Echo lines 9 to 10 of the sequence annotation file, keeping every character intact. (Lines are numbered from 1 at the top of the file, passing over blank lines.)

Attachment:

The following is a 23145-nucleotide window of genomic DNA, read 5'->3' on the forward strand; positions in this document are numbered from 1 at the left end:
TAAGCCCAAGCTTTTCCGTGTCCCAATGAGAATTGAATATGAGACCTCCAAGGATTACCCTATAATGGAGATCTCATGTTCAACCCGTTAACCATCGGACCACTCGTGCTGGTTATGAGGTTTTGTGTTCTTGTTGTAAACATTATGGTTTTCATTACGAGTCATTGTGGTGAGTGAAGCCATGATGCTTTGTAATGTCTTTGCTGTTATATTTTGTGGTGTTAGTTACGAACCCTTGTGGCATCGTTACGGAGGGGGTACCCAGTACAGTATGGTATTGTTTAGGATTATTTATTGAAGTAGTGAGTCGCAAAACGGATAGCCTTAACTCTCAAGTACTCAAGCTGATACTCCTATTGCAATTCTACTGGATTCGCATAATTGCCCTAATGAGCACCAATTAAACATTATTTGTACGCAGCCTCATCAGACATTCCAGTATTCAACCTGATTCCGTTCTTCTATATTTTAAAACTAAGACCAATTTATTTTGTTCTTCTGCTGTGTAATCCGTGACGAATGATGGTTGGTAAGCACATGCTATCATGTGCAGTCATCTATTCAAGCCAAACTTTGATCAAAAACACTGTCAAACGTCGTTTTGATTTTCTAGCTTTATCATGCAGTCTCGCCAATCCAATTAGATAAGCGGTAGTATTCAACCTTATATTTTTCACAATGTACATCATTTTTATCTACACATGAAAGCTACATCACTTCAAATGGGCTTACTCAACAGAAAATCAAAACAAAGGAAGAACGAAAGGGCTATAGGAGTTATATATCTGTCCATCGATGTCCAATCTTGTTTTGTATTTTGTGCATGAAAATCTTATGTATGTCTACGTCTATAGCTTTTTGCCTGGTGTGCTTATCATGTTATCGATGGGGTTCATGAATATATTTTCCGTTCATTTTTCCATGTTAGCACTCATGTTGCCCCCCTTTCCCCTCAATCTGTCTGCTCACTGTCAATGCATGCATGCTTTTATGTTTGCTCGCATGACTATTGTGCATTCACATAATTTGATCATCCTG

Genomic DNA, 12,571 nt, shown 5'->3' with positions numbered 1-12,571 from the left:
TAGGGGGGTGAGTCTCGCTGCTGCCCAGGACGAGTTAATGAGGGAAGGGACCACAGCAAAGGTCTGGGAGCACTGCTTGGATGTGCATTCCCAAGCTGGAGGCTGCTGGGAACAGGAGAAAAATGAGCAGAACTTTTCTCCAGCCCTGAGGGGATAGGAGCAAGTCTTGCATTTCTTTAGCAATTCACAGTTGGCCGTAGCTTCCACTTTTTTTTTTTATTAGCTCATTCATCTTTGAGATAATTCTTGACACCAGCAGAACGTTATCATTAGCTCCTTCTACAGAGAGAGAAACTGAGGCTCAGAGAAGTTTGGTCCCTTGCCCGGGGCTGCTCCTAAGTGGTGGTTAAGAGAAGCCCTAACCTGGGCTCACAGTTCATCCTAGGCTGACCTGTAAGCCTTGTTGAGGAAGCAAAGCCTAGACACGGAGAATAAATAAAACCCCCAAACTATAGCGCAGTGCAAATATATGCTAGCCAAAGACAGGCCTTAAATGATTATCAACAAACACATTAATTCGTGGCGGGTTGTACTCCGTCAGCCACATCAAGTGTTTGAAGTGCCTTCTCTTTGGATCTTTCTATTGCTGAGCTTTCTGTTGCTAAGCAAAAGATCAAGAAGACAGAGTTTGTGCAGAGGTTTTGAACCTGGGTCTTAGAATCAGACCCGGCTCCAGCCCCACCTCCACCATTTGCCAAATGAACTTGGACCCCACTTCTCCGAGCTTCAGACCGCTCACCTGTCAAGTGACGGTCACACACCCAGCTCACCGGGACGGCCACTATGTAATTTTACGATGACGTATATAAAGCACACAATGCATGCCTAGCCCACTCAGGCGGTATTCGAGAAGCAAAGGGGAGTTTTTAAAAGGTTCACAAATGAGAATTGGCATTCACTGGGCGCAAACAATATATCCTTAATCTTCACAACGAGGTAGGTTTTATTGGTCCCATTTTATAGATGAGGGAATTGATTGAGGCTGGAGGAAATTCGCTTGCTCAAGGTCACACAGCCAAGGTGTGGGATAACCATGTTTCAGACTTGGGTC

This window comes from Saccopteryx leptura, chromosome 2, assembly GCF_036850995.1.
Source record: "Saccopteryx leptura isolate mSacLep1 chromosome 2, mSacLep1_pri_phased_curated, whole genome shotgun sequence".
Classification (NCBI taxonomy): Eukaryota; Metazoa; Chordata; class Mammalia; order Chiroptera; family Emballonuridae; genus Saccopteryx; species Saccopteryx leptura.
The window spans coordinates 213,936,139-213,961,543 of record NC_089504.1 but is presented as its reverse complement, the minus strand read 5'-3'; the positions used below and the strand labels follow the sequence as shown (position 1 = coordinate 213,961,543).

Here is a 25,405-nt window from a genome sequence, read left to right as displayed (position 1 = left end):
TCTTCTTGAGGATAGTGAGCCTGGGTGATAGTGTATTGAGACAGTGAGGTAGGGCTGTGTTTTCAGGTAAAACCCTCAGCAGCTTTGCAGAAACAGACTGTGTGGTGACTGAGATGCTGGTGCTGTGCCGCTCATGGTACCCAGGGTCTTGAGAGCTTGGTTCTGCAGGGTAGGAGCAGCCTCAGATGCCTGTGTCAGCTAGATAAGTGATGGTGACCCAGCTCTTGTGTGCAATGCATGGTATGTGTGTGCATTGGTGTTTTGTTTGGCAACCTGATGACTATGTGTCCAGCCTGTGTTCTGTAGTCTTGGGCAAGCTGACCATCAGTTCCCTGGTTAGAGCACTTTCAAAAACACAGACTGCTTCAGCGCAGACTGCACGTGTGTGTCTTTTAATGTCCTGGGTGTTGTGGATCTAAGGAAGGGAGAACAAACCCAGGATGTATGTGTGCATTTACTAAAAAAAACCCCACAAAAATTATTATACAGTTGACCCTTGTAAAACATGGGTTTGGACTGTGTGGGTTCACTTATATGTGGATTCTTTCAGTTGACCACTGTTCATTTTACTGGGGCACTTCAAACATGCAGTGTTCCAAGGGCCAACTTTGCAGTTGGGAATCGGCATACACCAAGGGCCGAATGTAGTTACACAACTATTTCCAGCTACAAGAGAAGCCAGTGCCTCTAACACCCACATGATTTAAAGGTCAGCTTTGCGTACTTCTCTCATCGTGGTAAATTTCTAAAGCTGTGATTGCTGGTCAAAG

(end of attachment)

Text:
Here is a 25,405-nt window from a genome sequence, read left to right as displayed (position 1 = left end):
TCTTCTTGAGGATAGTGAGCCTGGGTGATAGTGTATTGAGACAGTGAGGTAGGGCTGTGTTTTCAGGTAAAACCCTCAGCAGCTTTGCAGAAACAGACTGTGTGGTGACTGAGATGCTGGTGCTGTGCCGCTCATGGTACCCAGGGTCTTGAGAGCTTGGTTCTGCAGGGTAGGAGCAGCCTCAGATGCCTGTGTCAGCTAGATAAGTGATGGTGACCCAGCTCTTGTGTGCAATGCATGGTATGTGTGTGCATTGGTGTTTTGTTTGGCAACCTGATGACTATGTGTCCAGCCTGTGTTCTGTAGTCTTGGGCAAGCTGACCATCAGTTCCCTGGTTAGAGCACTTTCAAAAACACAGACTGCTTCAGCGCAGACTGCACGTGTGTGTCTTTTAATGTCCTGGGTGTTGTGGATCTAAGGAAGGGAGAACAAACCCAGGATGTATGTGTGCATTTACTAAAAAAAACCCCACAAAAATTATTATACAGTTGACCCTTGTAAAACATGGGTTTGGACTGTGTGGGTTCACTTATATGTGGATTCTTTCAGTTGACCACTGTTCATTTTACTGGGGCACTTCAAACATGCAGTGTTCCAAGGGCCAACTTTGCAGTTGGGAATCGGCATACACCAAGGGCCGAATGTAGTTACACAACTATTTCCAGCTACAAGAGAAGCCAGTGCCTCTAACACCCACATGATTTAAAGGTCAGCTTTGCGTACTTCTCTCATCGTGGTAAATTTCTAAAGCTGTGATTGCTGGTCAAAG